Other features, aspects, and advantages of the invention will become more apparent from the following detailed description when taken in conjunction with the accompanying drawings.

BRIEF DESCRIPTION OF THE DRAWINGS

The accompanying drawings incorporated in and forming a part of the specification illustrate several aspects of the present invention, and together with the description serve to explain the principles of the invention. In the drawings:

FIG. 1 is a simplified cross-sectional illustration of an electro-mechanical screw drive actuator constructed in accordance with the teachings of the present invention;

FIG. 2 is an exploded isometric view of the screw drive assembly of the electromechanical screw drive actuator of FIG. 1;

FIG. 3 is an enlarged partial sectional view of the end bearing and load distribution assembly of the electromechanical screw drive actuator of FIG. 1;

FIG. 4 is a side view illustration of the end fitting of the screw drive actuator of FIG. 1;

FIG. 5 is a cross-sectional view of the end fitting of FIG. 4;

FIG. 6 is a cross-sectional illustration of a bearing retainer forming a part of the electromechanical screw drive actuator of FIG. 1;

FIG. 7 is an expanded partial sectional illustration of the rod support bearing and rod guide of the electromechanical screw drive actuator of FIG. 1;

FIG. 8 is an isometric illustration of the rod support bearing of FIG. 7;

FIG. 9 is a cross-sectional illustration of the rod support bearing of FIG. 8;

FIG. 10 is a side view illustration of the integral rod guide bearing illustrated in FIG. 7;

FIG. 11 is a top view illustration of the integral rod guide bearing of FIG. 10;

FIG. 12 is an expanded partial sectional view of the mechanical holding brake assembly of the electromechanical screw drive actuator of FIG. 1;

FIG. 13 is a top view illustration of an internal brake washer of the mechanical holding brake of FIG. 12;

FIG. 14 is a side view illustration of the brake washer of FIG. 13;

FIG. 15 is a top view illustration of a brake washer used in the mechanical holding brake assembly of FIG. 12;

FIG. 16 is a side view illustration of the brake washer of FIG. 15;

FIG. 17 is a top view illustration of a brake thrust bearing of the mechanical holding brake assembly of FIG. 12;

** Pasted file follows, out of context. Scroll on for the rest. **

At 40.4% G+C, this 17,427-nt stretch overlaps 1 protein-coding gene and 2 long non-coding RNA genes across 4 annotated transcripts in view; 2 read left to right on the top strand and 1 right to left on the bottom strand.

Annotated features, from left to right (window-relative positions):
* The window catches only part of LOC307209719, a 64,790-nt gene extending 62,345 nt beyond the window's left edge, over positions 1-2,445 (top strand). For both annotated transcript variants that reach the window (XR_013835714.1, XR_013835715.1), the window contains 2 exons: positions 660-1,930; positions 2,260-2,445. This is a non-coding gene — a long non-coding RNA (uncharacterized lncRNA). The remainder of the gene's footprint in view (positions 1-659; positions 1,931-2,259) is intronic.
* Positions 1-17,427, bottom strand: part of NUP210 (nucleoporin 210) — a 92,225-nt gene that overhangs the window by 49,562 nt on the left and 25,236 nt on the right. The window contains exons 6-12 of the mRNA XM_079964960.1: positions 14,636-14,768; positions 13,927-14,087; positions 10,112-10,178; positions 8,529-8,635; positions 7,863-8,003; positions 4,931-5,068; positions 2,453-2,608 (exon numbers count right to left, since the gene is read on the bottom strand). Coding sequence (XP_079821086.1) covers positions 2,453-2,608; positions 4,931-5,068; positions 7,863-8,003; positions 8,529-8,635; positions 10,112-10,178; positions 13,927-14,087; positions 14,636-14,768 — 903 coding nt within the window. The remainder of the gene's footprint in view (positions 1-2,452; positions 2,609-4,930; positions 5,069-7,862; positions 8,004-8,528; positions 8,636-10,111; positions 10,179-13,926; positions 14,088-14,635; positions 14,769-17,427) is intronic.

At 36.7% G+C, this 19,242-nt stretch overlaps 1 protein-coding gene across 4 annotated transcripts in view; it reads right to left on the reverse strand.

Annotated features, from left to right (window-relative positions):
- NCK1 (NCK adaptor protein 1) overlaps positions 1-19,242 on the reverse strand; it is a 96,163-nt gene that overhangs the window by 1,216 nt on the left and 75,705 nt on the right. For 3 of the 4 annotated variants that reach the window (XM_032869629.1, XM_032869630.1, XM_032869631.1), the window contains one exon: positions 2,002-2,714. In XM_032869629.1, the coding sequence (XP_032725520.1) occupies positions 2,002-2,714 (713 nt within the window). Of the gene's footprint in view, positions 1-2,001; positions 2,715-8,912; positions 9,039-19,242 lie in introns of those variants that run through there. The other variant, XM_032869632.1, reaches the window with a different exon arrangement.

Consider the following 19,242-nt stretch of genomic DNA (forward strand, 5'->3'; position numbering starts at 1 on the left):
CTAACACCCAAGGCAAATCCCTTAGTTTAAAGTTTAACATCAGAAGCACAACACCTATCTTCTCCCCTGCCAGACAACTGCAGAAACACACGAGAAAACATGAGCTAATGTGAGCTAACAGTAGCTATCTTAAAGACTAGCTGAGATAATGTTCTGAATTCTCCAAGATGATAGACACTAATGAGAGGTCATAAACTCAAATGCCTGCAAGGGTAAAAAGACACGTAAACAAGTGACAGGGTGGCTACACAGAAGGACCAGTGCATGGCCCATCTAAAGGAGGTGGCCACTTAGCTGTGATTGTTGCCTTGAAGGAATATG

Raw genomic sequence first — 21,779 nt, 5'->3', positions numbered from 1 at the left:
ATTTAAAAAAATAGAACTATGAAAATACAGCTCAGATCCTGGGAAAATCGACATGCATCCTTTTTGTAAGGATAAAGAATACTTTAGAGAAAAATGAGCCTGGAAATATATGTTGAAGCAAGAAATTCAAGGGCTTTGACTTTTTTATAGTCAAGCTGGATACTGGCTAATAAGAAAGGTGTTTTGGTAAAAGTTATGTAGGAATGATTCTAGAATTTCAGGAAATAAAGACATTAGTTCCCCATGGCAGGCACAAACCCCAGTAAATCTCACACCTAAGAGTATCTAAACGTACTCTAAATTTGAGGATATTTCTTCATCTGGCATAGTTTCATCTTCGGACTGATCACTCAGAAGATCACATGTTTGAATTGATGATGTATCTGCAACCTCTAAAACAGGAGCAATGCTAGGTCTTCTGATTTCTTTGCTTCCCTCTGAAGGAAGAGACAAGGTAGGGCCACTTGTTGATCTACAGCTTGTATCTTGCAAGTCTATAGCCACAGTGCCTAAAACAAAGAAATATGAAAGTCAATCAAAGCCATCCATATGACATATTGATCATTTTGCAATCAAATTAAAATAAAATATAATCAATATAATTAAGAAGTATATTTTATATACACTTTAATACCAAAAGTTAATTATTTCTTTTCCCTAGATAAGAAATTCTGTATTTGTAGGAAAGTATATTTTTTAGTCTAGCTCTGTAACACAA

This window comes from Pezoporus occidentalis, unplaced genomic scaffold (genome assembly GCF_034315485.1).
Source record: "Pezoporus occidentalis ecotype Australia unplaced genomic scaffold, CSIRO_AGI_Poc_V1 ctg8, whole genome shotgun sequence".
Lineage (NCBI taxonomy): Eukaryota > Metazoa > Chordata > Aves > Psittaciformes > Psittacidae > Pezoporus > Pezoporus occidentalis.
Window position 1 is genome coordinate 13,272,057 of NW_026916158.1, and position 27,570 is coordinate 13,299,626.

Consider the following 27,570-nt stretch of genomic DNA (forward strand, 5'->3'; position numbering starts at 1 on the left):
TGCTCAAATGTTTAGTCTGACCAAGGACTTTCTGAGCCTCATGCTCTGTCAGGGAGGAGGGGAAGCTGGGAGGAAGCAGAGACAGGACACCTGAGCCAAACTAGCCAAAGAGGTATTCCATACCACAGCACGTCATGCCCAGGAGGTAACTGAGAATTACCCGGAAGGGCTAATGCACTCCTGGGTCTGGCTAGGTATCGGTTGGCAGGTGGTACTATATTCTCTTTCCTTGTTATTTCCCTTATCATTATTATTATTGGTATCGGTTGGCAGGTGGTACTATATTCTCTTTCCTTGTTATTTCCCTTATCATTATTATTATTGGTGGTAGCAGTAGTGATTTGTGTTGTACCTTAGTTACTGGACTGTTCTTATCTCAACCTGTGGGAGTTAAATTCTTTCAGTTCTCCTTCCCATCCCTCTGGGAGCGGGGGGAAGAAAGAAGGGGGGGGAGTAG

FIG. 18 is a cross-sectional illustration of the brake thrust bearing of FIG. 17;

FIG. 19 is an expanded partial sectional view of a portion of the brake thrust bearing of FIG. 18; and

FIG. 20 is a simplified cross-sectional illustration of an alternate embodiment of an electromechanical screw drive actuator constructed in accordance with the teachings of the present invention.

While the invention will be described in connection with certain preferred embodiments, there is no intent to limit it to those embodiments. On the contrary, the intent is to cover all alternatives, modifications and equivalents as included within the spirit and scope of the invention as defined by the appended claims.

DETAILED DESCRIPTION OF THE INVENTION

Turning now to the drawings, there is illustrated in FIG. 1 a simplified cross-sectional view of an embodiment of an electromechanical screw drive actuator 100 constructed in accordance with the teachings of the present invention. In this embodiment, an electric motor 102 is drivably coupled through an output gear train assembly, including output pinion gear 104, reducer gear 106 and drive gear 108, to a drive screw shaft 110. In the embodiment shown in FIG. 1, a clutch assembly 112 is used to provide the final drive coupling between the final drive gear 108 and the actual drive screw shaft 110 to protect the gear assembly and motor from transient mechanical shock loads that might otherwise damage the teeth of the gears. A manual override access point 114 is provided to allow manual control of the actuator 100 without requiring electric power to be supplied thereto. This manual override is particularly helpful during installation of the actuator 100. It should be noted, that while the embodiment illustrated in FIG. 1 utilizes an electric motor 102, one skilled in the art will recognize that other sources of motive power, e.g. hydraulic motors, pneumatic motors, etc., may be utilized without departing from the spirit and scope of the invention.

As the source of motive power 102 drives the drive screw shaft 110, a ball, acme, or hybrid nut 116 is linearly translated along the screw drive shaft 110, depending on the direction of rotation thereof. The material for this nut 116 is somewhat dictated by the environment into which the actuator 100 will be used, and is preferably constructed of bronze or Delrin® acetal resin available from E.I. DuPont de Nemours, to provide broad load and performance capability. Affixed to the nut 116 is an extension rod 118. At the opposite end of this extension rod 118 there is affixed an end fitting 120, which is typically coupled to the load to be driven. Operation of the motor 102 in a first direction serves to extend the nut 116, extension rod 118, and end fitting 120 assembly, while operation of the motor 102 in the opposite direction retracts this assembly in a linear fashion as is well known in the art.